Ruby and velvet,  some age showing.  Bouquet is harmonious and beautifully complex smallish bordeaux,  with an integration of florality,  berry and oak which is delightful.  It smells as if it is cabernet sauvignon and merlot,  with an attractive cassisy lift in the fruit.  It opens up in the glass to show the exact amalgam of ripe berry,  brown  tobacco and cedar which characterises elegant Bordeaux,  yet the wine is not heavy.  Palate weight and style are delightful,  not as 'serious' as the 2009 Clerc Milon,  but not so oaky either,  and therefore much more food-friendly.  This is model cru bourgeois such as Te Kahu is aiming at,  making a marvellous comparison.  Often it is hard to agree with winery enthusiasms on their websites,  but the chateau says:  'The first vintage produced with our talented consultant, Stephane Derenoncourt. A new standard has been achieved',  and I can only agree.  This 2010 is of Fifth Growth quality.  The ripeness is definitive,  better than 2013 Coleraine,  but in the glass the whole wine does not seem quite so 'sophisticated' / complex as Coleraine.  Great value,  a Peter Maude (Auckland) wine.  Cellar 5 – 15 years.  GK 03/15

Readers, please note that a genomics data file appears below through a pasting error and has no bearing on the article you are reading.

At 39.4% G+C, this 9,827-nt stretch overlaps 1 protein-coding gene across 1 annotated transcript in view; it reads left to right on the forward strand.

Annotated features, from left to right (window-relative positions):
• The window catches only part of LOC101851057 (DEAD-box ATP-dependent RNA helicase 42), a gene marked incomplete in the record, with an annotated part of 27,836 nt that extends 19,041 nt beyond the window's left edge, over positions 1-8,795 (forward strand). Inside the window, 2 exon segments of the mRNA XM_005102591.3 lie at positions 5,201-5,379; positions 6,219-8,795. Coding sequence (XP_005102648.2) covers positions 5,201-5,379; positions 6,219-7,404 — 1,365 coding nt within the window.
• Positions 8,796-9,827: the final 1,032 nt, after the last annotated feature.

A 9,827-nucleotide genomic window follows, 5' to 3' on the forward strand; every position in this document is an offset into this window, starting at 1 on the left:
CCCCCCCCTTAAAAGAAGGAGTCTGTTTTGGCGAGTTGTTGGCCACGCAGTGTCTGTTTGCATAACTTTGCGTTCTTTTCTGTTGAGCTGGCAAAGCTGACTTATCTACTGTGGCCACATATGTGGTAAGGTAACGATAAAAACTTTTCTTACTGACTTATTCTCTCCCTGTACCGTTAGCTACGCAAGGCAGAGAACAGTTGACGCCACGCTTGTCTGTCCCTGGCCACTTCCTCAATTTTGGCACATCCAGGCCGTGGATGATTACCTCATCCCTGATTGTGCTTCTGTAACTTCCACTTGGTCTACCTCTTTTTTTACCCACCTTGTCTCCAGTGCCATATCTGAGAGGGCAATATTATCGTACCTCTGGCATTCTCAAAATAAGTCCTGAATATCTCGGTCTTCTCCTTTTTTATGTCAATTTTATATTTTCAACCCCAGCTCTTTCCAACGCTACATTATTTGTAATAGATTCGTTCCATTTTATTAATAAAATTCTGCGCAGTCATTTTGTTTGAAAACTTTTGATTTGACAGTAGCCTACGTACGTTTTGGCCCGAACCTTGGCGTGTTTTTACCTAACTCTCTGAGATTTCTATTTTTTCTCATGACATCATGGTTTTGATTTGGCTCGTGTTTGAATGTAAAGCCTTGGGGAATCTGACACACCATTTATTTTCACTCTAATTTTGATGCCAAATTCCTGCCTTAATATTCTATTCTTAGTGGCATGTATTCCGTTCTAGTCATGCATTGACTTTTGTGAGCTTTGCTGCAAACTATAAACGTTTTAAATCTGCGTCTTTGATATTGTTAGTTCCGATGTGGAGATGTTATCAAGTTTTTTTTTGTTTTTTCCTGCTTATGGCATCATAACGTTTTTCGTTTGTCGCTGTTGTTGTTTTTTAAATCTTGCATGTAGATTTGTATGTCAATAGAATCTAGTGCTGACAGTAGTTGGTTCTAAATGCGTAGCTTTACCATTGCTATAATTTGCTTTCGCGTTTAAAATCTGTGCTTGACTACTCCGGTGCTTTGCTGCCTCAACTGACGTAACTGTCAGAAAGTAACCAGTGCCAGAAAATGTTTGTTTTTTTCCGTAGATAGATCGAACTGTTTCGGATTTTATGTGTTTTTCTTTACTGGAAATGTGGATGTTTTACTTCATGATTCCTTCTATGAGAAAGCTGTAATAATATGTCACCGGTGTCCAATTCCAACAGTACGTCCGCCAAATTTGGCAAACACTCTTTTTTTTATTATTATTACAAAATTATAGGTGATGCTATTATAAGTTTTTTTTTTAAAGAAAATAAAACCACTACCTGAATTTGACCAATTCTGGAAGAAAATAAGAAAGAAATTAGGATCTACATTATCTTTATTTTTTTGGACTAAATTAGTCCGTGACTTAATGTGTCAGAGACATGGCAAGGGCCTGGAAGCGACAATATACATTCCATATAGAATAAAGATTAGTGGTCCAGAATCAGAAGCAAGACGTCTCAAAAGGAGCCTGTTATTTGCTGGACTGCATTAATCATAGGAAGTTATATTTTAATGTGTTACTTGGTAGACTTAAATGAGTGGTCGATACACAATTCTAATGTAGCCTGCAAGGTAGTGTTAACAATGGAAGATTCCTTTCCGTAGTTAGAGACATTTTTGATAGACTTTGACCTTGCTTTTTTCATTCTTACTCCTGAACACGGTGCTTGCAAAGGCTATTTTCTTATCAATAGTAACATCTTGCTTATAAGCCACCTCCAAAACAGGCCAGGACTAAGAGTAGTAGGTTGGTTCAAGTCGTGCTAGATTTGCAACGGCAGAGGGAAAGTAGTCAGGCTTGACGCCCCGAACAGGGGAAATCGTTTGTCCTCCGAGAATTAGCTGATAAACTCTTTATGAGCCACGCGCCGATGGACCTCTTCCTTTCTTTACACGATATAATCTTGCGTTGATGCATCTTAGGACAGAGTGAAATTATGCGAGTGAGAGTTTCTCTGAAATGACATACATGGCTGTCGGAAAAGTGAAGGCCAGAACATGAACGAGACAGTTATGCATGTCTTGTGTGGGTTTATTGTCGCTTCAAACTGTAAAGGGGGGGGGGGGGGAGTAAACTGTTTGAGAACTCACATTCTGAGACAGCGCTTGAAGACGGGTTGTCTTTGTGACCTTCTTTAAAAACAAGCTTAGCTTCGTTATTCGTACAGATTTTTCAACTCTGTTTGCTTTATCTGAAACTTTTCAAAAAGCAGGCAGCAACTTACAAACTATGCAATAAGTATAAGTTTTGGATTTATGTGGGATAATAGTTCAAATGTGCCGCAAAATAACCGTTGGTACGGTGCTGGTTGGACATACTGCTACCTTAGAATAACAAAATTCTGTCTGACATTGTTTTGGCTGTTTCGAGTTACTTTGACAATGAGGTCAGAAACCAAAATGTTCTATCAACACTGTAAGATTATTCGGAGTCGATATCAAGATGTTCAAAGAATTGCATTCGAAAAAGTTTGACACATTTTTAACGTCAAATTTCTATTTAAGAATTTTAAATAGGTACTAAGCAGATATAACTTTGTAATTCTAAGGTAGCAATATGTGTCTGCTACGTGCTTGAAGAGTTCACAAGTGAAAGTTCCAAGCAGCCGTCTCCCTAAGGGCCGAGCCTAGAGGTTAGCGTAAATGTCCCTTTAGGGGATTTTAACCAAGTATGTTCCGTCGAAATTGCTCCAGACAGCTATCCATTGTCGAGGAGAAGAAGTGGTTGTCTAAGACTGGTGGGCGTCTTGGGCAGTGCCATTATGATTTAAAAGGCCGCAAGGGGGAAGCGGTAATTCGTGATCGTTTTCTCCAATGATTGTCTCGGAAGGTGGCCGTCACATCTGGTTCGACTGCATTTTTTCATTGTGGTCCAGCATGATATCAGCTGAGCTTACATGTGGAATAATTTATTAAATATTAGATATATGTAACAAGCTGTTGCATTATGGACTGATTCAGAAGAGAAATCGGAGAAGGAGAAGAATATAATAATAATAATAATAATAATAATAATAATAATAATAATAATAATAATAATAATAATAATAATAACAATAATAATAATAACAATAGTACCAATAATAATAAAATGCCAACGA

2009   Ch d'Armailhac   18  ()
Pauillac Fifth Growth,  Bordeaux,  France:  13.5%;  $140   [ cork 50mm;  CS 60%,  Me 24;  CF 14,  PV 2,  average vine age 46 years,  but 19% over 100 years,  planted at 10,000 vines / ha;  c.3 weeks cuvaison,  c.15 – 18 months (depending on vintage) in French oak,  25 – 33% new;  www.chateau-darmailhac.com ]
Ruby and velvet,  one of the lighter.  It is so hard to find words to actually characterise each wine,  and deliver notes that clearly indicate how one wine differs from the one next door.  Everything said about the  Paveil de Luze in terms of ripeness,  balance,  harmony and complexity applies here too,  yet there is a subtlety and finesse to the Armailhac which lifts it wonderfully.  Mostly it is the subtlety of the very cedary oak,  and hence the freshness of the wine,  like Coleraine,  and relative to the less subtle 2009 Clerc Milon.  The integration of cedary oak with maturing berry,  coupled with good ripeness,  is a delight.  2009 being a hotter year,  these 2009 bordeaux mostly do not have the florality so evident in the better 2010s including the de Luze,  or the much younger top Te Mata reds.  In a sense,  tasters must pick the winestyle that appeals to them.  Cellar 5 – 20 years.  GK 03/15

2005  Ch Mouton Rothschild   18  ()